kennardphillipps: Protest as Practice

kennardphillipps describe their beginnings rooted in political protest, the hours of work that goes into getting that incisive moment of montage, and their latest programme of public workshops as part of Edinburgh Art Festival

Feature by Adam Benmakhlouf | 01 Aug 2015

For decades, Peter Kennard had cultivated an angry photographic practice. He’d been politicised by the Vietnam war and subsequently was collaging old school with scissors and a pile of old newspapers, and whatever other material could be of relevance. Cut to 2002. Cat Phillipps is about to spend a month travelling around the peripheries of Iraq in advance of the war which has enraged millions, but at that point feels inevitable. "I really demanded from Peter," she remembers, "that we make work there and then about Iraq."

Phillipps had herself experienced first hand the propaganda machine that brought the phrase "manufacturing consent" back into the collective consciousness. As part of Network, a collective of photojournalists, she was watching every hour as wires came through that were not publicised, and the masses of photos that were for political reasons essentially censored by the main media outlets through their refusal to publish the materials. "For me, Iraq was the first time I had witnessed mass propaganda," Phillipps states. "And lies," adds Kennard.

Kennard describes the emergence of the collaboration as "organic." For him, it was a natural by-product of the kind of activity that had been spurred in all sections of the community – no different in the visual arts. "Like millions of people around the world we were angry, and in that very high emotional state we went on marches. But that was it. There wasn’t a groundswell of creative involvement." As Kennard remembers, this was the moment when kennardphillipps began.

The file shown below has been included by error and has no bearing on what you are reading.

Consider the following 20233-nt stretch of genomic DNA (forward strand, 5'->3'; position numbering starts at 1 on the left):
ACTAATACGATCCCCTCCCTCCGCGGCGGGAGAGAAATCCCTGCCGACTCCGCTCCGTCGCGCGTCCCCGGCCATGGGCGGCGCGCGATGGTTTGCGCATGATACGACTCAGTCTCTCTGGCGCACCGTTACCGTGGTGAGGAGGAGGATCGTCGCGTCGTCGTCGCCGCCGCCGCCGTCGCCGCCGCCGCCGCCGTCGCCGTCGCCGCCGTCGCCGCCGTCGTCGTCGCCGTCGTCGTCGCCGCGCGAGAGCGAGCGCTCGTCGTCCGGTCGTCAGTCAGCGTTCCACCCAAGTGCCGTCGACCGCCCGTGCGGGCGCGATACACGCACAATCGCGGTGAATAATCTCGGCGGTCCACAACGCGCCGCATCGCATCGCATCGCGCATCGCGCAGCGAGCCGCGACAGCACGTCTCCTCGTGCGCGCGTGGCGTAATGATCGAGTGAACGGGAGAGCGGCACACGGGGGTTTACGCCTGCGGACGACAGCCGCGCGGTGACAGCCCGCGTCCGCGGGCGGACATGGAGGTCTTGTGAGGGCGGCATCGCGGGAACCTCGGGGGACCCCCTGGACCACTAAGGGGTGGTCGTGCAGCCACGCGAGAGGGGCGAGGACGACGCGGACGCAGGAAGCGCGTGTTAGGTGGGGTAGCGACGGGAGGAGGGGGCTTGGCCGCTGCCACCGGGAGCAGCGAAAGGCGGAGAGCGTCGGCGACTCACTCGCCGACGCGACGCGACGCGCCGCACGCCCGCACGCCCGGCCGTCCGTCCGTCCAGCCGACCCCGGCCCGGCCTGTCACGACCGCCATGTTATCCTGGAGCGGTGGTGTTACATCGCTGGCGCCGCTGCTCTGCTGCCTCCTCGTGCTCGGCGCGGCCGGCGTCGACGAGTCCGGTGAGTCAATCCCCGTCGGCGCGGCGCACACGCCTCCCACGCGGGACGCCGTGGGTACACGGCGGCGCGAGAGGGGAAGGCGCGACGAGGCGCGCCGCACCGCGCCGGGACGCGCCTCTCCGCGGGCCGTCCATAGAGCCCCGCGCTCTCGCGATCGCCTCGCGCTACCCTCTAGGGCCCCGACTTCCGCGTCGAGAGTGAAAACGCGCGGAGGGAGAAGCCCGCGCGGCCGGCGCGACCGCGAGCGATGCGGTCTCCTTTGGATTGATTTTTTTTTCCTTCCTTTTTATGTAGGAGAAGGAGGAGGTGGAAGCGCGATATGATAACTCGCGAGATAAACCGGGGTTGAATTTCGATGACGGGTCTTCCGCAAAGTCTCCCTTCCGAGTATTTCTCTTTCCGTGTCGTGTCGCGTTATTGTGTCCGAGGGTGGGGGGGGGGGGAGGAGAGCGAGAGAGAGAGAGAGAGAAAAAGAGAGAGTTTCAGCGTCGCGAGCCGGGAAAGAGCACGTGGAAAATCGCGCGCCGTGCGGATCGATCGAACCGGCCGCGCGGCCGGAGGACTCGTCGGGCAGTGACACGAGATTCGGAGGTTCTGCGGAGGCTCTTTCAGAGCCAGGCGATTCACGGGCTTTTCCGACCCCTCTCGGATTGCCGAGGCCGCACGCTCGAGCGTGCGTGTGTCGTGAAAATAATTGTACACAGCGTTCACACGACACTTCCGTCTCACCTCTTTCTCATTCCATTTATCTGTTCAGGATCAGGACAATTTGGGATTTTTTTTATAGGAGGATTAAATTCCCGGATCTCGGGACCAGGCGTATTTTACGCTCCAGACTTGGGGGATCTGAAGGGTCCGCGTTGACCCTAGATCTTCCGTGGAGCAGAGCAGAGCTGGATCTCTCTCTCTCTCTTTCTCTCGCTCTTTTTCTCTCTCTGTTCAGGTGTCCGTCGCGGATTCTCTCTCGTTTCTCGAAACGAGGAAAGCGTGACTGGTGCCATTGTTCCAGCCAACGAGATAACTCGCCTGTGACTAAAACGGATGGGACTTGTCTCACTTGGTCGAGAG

Having made his name as a politicised and generally enraged photographer, Kennard was Phillipps’ obvious choice for a collaborator. He had what she knew she was lacking: "Peter had already made a practice that had the ability to address and work through [them] in public,” she says, referencing the kinds of issues that she found unignorable.

As a collaborative effort, kennardphillipps provided the most appropriate way to respond to political issues they were interested in. It allowed the artists to import directly into their everyday practice the kind of political dialogue and argument they wanted to happen on a grander scale. In this set-up, as Kennard describes it, "You’re arguing things out politically, then you’re arguing it out in the picture and having to justify yourselves to one another. It’s got an educational quality, rather than just working alone."

Working in a partnership also makes different kinds of work possible. Phillipps describes wanting to make ambitious work, but not having the resources or time independently to complete more involved or complicated processes. "Ambition" is narrowed in her use of the word; she uses it "not in the sense of just making a name for yourself, and becoming something like [Damien] Hirst. If you’re really ambitious as an artist, then you want to break new ground. When you can’t afford assistants, collaboration widens your potential."

As Kennard describes it, the choice to collaborate and make work directly in response to genuinely troubling world events was out of step with the art world and art community in general, and in a lot of ways, took kennardphillipps out there too. This distance is generative for the duo, and their decisions since have continued with a disregard for, and distance from the visual art scene.